b. 1826, d. 1858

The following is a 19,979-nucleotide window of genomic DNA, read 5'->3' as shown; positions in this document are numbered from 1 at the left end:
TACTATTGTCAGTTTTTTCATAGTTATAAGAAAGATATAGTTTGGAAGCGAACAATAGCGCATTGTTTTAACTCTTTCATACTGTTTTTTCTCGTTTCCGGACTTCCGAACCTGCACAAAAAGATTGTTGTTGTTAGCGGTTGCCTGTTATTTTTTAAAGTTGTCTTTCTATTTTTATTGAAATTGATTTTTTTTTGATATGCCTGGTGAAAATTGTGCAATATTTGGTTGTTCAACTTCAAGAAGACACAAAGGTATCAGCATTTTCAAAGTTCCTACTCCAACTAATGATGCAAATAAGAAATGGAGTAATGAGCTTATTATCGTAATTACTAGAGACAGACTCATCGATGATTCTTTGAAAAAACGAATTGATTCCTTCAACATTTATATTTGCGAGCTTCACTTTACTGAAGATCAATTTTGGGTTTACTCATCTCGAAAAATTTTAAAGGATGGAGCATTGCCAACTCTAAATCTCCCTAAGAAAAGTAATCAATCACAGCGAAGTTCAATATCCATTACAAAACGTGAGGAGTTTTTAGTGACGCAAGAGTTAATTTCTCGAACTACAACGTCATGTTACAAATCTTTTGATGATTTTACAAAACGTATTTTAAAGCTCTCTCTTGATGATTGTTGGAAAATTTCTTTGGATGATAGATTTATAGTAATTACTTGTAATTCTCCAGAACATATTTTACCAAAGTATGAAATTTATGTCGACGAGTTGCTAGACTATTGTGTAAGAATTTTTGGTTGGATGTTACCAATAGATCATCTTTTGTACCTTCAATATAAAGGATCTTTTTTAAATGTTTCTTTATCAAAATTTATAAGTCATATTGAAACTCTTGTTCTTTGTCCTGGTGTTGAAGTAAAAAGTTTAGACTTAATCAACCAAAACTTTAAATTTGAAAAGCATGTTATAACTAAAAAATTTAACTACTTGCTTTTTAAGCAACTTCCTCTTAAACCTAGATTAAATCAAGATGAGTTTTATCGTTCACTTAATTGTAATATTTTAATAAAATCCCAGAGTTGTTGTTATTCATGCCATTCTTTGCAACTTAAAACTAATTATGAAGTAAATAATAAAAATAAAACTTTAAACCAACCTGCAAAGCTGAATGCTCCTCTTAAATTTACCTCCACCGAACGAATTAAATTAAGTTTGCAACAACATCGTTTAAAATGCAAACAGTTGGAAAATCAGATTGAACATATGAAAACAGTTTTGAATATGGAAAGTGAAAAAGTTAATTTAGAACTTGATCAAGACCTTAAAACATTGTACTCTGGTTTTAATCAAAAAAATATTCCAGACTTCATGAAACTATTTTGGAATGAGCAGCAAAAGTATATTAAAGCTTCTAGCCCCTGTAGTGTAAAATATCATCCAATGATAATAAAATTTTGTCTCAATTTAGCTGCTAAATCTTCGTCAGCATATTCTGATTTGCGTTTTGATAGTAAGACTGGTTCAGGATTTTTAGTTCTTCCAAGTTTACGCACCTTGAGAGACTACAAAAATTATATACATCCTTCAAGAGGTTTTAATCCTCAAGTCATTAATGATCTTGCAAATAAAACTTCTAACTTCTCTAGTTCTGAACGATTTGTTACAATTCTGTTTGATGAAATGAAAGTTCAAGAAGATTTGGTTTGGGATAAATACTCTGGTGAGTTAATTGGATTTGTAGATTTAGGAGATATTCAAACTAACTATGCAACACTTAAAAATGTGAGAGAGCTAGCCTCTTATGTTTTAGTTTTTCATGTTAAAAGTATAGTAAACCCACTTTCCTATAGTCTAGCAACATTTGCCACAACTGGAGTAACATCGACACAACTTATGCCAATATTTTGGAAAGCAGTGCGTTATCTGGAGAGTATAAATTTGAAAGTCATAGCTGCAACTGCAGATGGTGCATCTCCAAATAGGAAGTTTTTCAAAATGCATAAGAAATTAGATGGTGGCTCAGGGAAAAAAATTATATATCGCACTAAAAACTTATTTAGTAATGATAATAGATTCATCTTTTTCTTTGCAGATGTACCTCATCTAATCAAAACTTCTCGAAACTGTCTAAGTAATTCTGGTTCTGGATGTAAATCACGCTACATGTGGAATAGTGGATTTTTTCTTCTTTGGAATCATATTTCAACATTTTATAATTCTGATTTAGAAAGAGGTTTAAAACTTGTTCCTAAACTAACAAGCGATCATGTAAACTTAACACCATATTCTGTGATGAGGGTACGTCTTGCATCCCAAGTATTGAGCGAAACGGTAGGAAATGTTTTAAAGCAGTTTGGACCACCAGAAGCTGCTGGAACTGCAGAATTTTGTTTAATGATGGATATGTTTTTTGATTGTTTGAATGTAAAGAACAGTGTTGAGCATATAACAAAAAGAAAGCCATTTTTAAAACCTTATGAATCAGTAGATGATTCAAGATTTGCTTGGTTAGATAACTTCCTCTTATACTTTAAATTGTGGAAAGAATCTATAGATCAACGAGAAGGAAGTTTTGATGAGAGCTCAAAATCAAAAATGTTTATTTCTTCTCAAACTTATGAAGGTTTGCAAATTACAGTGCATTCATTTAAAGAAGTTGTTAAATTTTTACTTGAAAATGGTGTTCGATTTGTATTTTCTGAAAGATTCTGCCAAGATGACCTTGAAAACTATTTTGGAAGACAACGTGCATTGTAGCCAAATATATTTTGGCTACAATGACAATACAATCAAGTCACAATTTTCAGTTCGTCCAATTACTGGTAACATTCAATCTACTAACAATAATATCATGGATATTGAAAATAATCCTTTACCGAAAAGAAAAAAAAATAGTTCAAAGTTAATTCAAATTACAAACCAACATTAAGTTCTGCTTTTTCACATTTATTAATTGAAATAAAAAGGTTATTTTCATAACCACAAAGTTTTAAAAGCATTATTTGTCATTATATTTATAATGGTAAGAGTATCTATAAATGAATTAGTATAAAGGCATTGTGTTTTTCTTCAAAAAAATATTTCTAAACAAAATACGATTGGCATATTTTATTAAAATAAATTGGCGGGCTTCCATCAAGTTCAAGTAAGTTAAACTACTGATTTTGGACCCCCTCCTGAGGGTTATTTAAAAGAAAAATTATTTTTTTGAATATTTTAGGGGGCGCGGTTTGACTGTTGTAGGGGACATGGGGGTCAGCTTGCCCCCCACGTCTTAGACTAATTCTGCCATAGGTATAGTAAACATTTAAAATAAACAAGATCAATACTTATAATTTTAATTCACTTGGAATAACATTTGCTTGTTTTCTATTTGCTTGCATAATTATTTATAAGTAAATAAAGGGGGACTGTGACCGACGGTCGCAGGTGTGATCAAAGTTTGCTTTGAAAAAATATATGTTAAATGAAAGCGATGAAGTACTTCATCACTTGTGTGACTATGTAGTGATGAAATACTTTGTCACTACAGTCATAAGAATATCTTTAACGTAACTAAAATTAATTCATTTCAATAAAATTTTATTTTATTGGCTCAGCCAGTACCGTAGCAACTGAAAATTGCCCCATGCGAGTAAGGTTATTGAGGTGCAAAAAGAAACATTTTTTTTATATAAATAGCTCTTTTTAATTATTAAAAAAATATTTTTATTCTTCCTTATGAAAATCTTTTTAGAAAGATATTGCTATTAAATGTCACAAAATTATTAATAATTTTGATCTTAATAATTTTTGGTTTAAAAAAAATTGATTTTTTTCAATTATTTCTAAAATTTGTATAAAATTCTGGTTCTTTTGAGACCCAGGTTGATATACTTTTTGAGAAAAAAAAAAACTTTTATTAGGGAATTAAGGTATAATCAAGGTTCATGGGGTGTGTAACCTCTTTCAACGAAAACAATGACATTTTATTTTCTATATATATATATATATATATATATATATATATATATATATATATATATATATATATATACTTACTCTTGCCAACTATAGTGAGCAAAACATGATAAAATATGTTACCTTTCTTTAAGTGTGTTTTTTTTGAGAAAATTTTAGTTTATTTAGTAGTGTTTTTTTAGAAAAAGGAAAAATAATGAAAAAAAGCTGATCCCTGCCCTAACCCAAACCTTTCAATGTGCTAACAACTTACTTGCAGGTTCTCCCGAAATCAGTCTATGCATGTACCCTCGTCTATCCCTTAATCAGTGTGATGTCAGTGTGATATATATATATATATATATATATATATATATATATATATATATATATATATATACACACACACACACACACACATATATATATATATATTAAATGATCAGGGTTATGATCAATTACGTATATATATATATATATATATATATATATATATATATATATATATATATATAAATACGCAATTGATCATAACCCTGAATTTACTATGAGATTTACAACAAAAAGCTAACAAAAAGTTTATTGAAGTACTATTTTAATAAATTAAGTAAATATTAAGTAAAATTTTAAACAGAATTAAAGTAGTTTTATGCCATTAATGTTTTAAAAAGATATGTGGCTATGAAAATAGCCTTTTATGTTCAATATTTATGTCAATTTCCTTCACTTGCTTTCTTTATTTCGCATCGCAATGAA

Charles Richard Meade began his photography career in Albany, New York, in 1842. After opening "Daguerrean Depots," as the studios were called, with his brother Henry in Albany, Buffalo, Troy, and Saratoga Springs, the Meade Brothers opened a grand studio on Broadway in New York City. The Broadway studio was the first combined daguerreotype studio and gallery in the United States; the brothers later opened a branch of the studio and gallery in Brooklyn. The main attraction at Meade Brothers was the gallery: a public display of daguerreotypes of famous people they had photographed. At various times between 1848 and 1854, Charles Meade traveled and photographed in Europe. He died just short of his thirty-second birthday after a long illness, reputedly caused by his extensive exposure to photography chemicals.